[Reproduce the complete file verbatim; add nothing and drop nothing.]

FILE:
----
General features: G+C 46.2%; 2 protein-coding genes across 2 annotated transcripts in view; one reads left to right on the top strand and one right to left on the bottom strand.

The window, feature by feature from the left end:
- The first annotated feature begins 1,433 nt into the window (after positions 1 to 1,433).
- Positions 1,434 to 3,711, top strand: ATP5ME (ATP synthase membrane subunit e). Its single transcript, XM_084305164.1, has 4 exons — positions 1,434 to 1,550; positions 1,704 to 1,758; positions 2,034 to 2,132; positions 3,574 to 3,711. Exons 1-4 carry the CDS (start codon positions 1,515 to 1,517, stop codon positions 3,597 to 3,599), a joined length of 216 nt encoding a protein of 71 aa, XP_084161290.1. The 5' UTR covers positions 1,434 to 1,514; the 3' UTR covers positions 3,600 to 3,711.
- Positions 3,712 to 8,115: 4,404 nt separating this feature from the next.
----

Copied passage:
General features: G+C 46.2%; 2 protein-coding genes across 2 annotated transcripts in view; one reads left to right on the top strand and one right to left on the bottom strand.

The window, feature by feature from the left end:
- The first annotated feature begins 1,433 nt into the window (after positions 1 to 1,433).
- Positions 1,434 to 3,711, top strand: ATP5ME (ATP synthase membrane subunit e). Its single transcript, XM_084305164.1, has 4 exons — positions 1,434 to 1,550; positions 1,704 to 1,758; positions 2,034 to 2,132; positions 3,574 to 3,711. Exons 1-4 carry the CDS (start codon positions 1,515 to 1,517, stop codon positions 3,597 to 3,599), a joined length of 216 nt encoding a protein of 71 aa, XP_084161290.1. The 5' UTR covers positions 1,434 to 1,514; the 3' UTR covers positions 3,600 to 3,711.
- Positions 3,712 to 8,115: 4,404 nt separating this feature from the next.